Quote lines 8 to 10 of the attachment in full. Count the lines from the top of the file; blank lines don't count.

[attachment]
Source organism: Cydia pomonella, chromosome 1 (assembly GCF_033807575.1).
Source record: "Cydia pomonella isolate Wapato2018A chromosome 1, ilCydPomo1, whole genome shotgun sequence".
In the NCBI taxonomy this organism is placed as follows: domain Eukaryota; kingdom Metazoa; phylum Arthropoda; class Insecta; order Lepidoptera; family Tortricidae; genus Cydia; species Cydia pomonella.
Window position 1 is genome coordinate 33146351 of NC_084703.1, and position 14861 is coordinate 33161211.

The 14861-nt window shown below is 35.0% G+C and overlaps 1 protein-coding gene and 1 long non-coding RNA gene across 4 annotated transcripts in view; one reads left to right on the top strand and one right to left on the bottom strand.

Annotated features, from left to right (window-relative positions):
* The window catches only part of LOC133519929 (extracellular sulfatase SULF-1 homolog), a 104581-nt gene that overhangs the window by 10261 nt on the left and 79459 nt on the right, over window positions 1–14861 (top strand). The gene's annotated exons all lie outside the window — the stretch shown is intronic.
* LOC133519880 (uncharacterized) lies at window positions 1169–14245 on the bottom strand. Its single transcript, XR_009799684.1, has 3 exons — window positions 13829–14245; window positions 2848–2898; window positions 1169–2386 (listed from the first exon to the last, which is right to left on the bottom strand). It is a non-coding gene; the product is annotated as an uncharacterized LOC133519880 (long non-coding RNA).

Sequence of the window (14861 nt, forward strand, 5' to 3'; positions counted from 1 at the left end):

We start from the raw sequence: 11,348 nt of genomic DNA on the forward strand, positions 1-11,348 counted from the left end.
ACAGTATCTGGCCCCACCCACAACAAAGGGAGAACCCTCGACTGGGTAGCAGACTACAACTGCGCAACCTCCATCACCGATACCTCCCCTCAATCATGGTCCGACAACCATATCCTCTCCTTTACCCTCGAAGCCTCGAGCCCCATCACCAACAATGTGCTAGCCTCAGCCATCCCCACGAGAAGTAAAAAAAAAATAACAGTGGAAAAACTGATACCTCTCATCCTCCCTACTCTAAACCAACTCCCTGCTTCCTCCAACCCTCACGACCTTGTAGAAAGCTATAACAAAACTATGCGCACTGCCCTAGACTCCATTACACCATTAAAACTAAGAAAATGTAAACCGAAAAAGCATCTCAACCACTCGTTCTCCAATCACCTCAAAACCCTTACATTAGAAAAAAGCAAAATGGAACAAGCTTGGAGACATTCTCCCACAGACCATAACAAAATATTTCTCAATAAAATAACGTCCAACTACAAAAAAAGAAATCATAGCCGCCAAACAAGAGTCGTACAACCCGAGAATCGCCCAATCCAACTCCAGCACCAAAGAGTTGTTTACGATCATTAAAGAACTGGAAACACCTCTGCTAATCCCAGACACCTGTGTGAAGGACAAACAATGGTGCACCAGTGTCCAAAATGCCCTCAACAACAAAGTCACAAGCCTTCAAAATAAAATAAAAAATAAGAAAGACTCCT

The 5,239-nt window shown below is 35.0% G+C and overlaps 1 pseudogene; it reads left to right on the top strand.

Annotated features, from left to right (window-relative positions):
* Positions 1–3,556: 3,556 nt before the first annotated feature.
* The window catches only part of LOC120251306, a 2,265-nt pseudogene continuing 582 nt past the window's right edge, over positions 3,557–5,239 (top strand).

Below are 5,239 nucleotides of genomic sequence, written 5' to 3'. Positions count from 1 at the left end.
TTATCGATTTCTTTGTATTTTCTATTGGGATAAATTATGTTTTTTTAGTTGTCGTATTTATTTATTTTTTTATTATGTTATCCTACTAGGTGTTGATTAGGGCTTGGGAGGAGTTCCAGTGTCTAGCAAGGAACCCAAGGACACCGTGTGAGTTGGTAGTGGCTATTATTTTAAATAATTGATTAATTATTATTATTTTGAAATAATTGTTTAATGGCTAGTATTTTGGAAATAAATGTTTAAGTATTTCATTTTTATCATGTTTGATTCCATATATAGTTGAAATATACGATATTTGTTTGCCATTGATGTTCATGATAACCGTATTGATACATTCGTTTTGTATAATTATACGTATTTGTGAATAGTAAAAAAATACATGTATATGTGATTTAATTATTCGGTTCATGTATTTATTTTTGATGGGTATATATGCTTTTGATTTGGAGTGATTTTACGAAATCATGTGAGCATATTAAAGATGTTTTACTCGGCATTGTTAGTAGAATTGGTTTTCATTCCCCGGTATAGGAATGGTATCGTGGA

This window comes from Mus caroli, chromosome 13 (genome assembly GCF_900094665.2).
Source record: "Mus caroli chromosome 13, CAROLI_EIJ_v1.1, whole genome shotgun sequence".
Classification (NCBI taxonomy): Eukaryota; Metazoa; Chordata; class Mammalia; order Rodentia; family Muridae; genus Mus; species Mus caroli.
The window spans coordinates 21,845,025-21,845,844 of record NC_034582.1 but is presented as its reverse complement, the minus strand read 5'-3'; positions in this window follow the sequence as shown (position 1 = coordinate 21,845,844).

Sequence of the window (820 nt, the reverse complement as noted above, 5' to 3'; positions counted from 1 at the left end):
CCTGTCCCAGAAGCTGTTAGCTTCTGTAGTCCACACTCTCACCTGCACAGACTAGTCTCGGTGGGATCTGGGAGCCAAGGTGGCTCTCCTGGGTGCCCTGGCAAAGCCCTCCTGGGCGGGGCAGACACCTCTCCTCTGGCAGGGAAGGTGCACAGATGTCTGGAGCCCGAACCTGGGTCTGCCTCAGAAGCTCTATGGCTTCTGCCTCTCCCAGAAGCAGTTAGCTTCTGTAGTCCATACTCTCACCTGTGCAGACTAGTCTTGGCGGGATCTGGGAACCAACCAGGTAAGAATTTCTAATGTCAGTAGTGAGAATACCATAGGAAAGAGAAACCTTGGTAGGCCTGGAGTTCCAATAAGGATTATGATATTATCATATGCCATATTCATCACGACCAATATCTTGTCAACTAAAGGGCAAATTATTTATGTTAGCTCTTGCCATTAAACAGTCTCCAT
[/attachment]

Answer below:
* LOC133519880 (uncharacterized) lies at window positions 1169–14245 on the bottom strand. Its single transcript, XR_009799684.1, has 3 exons — window positions 13829–14245; window positions 2848–2898; window positions 1169–2386 (listed from the first exon to the last, which is right to left on the bottom strand). It is a non-coding gene; the product is annotated as an uncharacterized LOC133519880 (long non-coding RNA).

Sequence of the window (14861 nt, forward strand, 5' to 3'; positions counted from 1 at the left end):

We start from the raw sequence: 11,348 nt of genomic DNA on the forward strand, positions 1-11,348 counted from the left end.